After five years of very exciting but stressful business ventures, Michael had accomplished many notable achievements and a moderate level of success. However, he found himself feeling extremely burnt out and looking for rest. With a desire to get back to his own artwork, Michael closed the business.
With uncanny timing, a family friend needed someone to look after his country home in rural Illinois during a prolonged medical illness. What was intended to be a short winter and spring stay turned into a three year “Walden Pond.” To date, the time spent at this house has been the most critical artistic influence in his life. It was during this time that Michael was able to reconnect with nature, reduce his stress and focus on his personal art projects.
At this point, Michael had acquired the technical knowledge to manipulate shape without restriction. Endless hours at the library allowed Michael to saturate himself in the study of art history, architecture and other creative arts. The country home was built in the '30s and was very well-made with quality accents and fine furnishings. Living in this environment allowed Michael to absorb the aesthetic of the house, its substantial quality craftsmanship and timeless qualities—all of which are key elements in his artwork. Although Michael and his cat Sadie were alone on the estate, every hour seemed to be filled with reading, meditation, writing, sketching, and sculpting. Within the three-year period he spent there, Michael wrote and photographed several technical books, conceptualized hundreds of sculptures, and completed dozens of works of art.
During his last year on the estate, Michael partnered with his long-time friend, Bill Krypel, to form MudMen, Inc. Both men wanted to manufacture unique items for home and garden. Gradually, they shifted their efforts to more high-end work for museum and architectural reproductions. After two years of organizing the legal necessities to manufacture wall hangings for the Frank Lloyd Wright Foundation https://franklloydwright.org/ , they were put out of business as September 11th, 2001 caused all of their customers to cancel their Christmas holiday orders. With a warehouse full of inventory and no customers, they closed the business.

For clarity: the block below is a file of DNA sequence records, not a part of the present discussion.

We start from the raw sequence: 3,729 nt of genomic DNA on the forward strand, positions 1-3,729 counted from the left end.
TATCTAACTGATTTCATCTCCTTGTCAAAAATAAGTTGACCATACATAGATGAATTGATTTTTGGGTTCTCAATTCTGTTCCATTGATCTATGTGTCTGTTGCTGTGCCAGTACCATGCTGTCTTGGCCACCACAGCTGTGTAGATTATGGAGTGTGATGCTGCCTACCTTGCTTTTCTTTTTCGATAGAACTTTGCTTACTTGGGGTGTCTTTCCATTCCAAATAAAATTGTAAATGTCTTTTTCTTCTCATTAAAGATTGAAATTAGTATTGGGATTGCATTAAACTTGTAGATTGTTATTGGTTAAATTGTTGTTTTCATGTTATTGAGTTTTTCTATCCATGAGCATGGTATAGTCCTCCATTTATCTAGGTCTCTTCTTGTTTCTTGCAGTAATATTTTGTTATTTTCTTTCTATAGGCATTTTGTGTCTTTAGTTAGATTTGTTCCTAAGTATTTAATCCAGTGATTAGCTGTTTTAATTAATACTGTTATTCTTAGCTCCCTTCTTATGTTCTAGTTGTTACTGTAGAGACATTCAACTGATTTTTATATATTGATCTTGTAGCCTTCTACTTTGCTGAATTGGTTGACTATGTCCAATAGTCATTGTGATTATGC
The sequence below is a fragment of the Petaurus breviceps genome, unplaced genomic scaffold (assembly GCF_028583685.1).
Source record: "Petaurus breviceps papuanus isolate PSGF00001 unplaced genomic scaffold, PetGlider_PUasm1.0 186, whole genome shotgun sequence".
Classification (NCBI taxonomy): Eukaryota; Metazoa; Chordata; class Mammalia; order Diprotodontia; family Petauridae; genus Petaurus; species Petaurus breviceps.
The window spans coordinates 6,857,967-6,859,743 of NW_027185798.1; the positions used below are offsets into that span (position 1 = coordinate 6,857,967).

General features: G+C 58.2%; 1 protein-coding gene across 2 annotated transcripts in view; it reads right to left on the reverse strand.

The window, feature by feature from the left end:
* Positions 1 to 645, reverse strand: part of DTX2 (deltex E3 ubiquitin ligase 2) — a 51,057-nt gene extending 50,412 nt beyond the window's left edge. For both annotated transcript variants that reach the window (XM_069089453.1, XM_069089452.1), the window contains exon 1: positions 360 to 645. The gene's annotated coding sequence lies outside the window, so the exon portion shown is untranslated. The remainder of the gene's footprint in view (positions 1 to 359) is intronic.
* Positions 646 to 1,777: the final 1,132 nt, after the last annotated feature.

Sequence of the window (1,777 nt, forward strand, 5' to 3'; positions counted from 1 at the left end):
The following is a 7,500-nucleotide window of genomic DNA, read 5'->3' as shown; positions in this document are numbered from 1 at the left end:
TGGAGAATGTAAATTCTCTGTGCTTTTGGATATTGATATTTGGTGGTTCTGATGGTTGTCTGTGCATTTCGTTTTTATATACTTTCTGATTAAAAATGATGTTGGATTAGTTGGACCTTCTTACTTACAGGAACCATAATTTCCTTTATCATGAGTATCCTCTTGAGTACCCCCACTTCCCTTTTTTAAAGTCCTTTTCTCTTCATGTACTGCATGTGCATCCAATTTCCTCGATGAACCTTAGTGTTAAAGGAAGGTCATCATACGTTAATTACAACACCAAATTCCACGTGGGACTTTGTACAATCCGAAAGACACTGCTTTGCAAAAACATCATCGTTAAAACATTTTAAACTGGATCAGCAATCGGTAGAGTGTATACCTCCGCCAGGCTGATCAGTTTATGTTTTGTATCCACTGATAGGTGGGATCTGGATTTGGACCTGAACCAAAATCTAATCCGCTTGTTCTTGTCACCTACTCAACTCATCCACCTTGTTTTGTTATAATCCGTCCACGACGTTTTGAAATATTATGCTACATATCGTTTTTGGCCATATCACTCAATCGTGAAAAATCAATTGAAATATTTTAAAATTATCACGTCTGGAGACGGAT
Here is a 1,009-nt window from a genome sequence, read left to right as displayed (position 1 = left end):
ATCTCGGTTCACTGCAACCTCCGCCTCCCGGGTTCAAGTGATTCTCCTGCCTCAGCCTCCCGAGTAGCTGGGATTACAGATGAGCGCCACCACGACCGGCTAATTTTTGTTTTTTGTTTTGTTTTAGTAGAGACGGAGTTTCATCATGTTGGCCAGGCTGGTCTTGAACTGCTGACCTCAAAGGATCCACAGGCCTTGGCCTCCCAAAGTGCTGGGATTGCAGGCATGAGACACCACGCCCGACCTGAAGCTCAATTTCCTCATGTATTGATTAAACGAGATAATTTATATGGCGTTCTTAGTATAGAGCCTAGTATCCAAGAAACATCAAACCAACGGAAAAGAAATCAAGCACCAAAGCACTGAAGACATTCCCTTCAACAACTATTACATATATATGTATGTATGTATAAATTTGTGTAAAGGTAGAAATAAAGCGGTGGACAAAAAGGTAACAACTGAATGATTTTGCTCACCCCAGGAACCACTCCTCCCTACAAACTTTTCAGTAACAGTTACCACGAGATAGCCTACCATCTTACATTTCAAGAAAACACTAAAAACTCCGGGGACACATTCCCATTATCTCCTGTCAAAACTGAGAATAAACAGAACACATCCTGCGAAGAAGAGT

With an empty wallet, Michael needed to re-engage in normal, commercial business activities. One of his mentors offered him the basement in an apartment building on the south side of Chicago (Hyde Park) to make into a studio. It was not meant to be a long-term stay, but ultimately provided an affordable space to start a business over the next several years.
After spending years working on art and with limited income opportunities, Michael moved back to Chicago for a new start. The Hyde Park studio (aka the “Kitty Bunker”) was gradually set up and living arrangements were built in. This was a difficult time of rebuilding a business from scratch and readjusting to city life.
After spending a few years living in the studio basement, Michael was able to rent an apartment in Oak Park. He kept the Hyde Park studio and set up a small classroom at his friend’s glass blowing studio where he opened the Chicago School of Mold Making.
Michael was fortunate to meet a very well-known pastry chef Jacquy Pfeiffer (https://en.wikipedia.org/wiki/Jacquy_Pfeiffer) while working at the glass blowing studio. The two became friends and introduced innovative new food shaping techniques to the pastry industry. Because of Jacquy’s influence in the industry, Michael had rapid opportunities to highlight his technical skills to a new audience. Michael’s contributions to the industry did not go unnoticed. Through his time spent traveling and promoting his trade to the pastry community, Michael was awarded many honors usually reserved only for professional chefs.
Just as Michael started the School, he met his future business partner, Beatrice Schneider, who used her marketing and creative design skills to promote Michael’s achievements in the pastry industry. Together, with the collaboration of five pastry chefs, they produced a 380-page technical book (Confectionery Art Casting – Mold Making for Pastry Chefs) in 6 months. (Photo note: Michael was the first non-chef to appear on the cover of Pastry Art and Design magazine).
After successfully launching and sustaining the Chicago School of Mold Making (read Michael's corporate biography), and many years of exhibiting and selling his work, Michael reorganized his priorities. Specifically, he turned his creative energy to more fully responding to his own strong, internal creative clockwork.